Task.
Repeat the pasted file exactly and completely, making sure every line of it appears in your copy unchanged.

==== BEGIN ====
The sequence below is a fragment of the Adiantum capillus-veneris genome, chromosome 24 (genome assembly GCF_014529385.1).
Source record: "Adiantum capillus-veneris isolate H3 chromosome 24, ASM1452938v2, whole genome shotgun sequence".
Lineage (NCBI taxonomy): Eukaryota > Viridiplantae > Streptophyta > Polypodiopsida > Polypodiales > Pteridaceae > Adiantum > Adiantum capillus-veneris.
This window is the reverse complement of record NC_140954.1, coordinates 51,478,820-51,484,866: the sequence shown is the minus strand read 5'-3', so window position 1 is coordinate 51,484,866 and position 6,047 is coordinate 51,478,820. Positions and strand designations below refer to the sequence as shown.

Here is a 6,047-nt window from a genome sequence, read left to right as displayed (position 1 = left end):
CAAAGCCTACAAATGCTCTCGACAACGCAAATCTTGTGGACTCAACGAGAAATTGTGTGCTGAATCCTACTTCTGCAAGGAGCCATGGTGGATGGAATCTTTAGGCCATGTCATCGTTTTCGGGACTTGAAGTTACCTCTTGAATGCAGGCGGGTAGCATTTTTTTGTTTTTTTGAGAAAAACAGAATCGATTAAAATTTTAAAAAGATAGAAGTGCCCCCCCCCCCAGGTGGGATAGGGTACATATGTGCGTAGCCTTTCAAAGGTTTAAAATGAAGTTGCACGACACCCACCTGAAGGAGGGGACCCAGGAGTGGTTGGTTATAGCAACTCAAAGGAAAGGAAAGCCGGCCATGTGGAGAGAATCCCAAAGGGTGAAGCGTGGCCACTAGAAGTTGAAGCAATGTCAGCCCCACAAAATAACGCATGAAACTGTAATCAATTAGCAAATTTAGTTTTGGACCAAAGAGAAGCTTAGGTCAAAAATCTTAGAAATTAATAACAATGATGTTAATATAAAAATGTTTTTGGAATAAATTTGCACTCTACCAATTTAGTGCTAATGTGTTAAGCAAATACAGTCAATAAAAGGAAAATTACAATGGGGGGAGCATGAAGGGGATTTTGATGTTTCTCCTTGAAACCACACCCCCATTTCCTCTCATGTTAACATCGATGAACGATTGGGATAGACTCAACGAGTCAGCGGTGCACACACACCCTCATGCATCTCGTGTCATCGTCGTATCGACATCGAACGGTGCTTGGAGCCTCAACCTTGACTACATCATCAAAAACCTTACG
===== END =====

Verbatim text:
The sequence below is a fragment of the Adiantum capillus-veneris genome, chromosome 24 (genome assembly GCF_014529385.1).
Source record: "Adiantum capillus-veneris isolate H3 chromosome 24, ASM1452938v2, whole genome shotgun sequence".
Lineage (NCBI taxonomy): Eukaryota > Viridiplantae > Streptophyta > Polypodiopsida > Polypodiales > Pteridaceae > Adiantum > Adiantum capillus-veneris.
This window is the reverse complement of record NC_140954.1, coordinates 51,478,820-51,484,866: the sequence shown is the minus strand read 5'-3', so window position 1 is coordinate 51,484,866 and position 6,047 is coordinate 51,478,820. Positions and strand designations below refer to the sequence as shown.

Here is a 6,047-nt window from a genome sequence, read left to right as displayed (position 1 = left end):
CAAAGCCTACAAATGCTCTCGACAACGCAAATCTTGTGGACTCAACGAGAAATTGTGTGCTGAATCCTACTTCTGCAAGGAGCCATGGTGGATGGAATCTTTAGGCCATGTCATCGTTTTCGGGACTTGAAGTTACCTCTTGAATGCAGGCGGGTAGCATTTTTTTGTTTTTTTGAGAAAAACAGAATCGATTAAAATTTTAAAAAGATAGAAGTGCCCCCCCCCCCAGGTGGGATAGGGTACATATGTGCGTAGCCTTTCAAAGGTTTAAAATGAAGTTGCACGACACCCACCTGAAGGAGGGGACCCAGGAGTGGTTGGTTATAGCAACTCAAAGGAAAGGAAAGCCGGCCATGTGGAGAGAATCCCAAAGGGTGAAGCGTGGCCACTAGAAGTTGAAGCAATGTCAGCCCCACAAAATAACGCATGAAACTGTAATCAATTAGCAAATTTAGTTTTGGACCAAAGAGAAGCTTAGGTCAAAAATCTTAGAAATTAATAACAATGATGTTAATATAAAAATGTTTTTGGAATAAATTTGCACTCTACCAATTTAGTGCTAATGTGTTAAGCAAATACAGTCAATAAAAGGAAAATTACAATGGGGGGAGCATGAAGGGGATTTTGATGTTTCTCCTTGAAACCACACCCCCATTTCCTCTCATGTTAACATCGATGAACGATTGGGATAGACTCAACGAGTCAGCGGTGCACACACACCCTCATGCATCTCGTGTCATCGTCGTATCGACATCGAACGGTGCTTGGAGCCTCAACCTTGACTACATCATCAAAAACCTTACG